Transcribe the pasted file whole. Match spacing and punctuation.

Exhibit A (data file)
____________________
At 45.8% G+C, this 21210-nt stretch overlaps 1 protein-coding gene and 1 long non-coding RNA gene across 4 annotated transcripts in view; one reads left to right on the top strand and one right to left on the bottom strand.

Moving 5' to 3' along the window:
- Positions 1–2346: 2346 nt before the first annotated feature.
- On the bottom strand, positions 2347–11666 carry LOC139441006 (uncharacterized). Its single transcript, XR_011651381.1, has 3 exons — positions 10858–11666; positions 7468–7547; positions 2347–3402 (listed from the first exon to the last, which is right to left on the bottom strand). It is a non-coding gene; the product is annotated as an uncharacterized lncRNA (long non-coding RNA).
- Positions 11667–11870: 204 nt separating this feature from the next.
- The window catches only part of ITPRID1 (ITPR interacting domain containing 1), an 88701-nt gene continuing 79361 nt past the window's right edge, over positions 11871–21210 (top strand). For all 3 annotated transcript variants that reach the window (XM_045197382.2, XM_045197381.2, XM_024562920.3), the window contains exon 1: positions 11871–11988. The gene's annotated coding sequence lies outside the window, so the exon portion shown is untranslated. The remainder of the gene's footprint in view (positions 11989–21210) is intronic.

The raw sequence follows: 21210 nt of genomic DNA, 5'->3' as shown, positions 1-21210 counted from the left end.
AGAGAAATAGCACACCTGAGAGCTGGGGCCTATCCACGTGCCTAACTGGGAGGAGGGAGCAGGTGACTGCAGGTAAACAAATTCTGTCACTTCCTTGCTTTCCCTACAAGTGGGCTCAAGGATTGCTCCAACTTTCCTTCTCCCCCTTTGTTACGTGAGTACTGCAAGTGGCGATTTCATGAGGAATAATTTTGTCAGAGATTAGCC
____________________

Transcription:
At 45.8% G+C, this 21210-nt stretch overlaps 1 protein-coding gene and 1 long non-coding RNA gene across 4 annotated transcripts in view; one reads left to right on the top strand and one right to left on the bottom strand.

Moving 5' to 3' along the window:
- Positions 1–2346: 2346 nt before the first annotated feature.
- On the bottom strand, positions 2347–11666 carry LOC139441006 (uncharacterized). Its single transcript, XR_011651381.1, has 3 exons — positions 10858–11666; positions 7468–7547; positions 2347–3402 (listed from the first exon to the last, which is right to left on the bottom strand). It is a non-coding gene; the product is annotated as an uncharacterized lncRNA (long non-coding RNA).
- Positions 11667–11870: 204 nt separating this feature from the next.
- The window catches only part of ITPRID1 (ITPR interacting domain containing 1), an 88701-nt gene continuing 79361 nt past the window's right edge, over positions 11871–21210 (top strand). For all 3 annotated transcript variants that reach the window (XM_045197382.2, XM_045197381.2, XM_024562920.3), the window contains exon 1: positions 11871–11988. The gene's annotated coding sequence lies outside the window, so the exon portion shown is untranslated. The remainder of the gene's footprint in view (positions 11989–21210) is intronic.

The raw sequence follows: 21210 nt of genomic DNA, 5'->3' as shown, positions 1-21210 counted from the left end.
AGAGAAATAGCACACCTGAGAGCTGGGGCCTATCCACGTGCCTAACTGGGAGGAGGGAGCAGGTGACTGCAGGTAAACAAATTCTGTCACTTCCTTGCTTTCCCTACAAGTGGGCTCAAGGATTGCTCCAACTTTCCTTCTCCCCCTTTGTTACGTGAGTACTGCAAGTGGCGATTTCATGAGGAATAATTTTGTCAGAGATTAGCC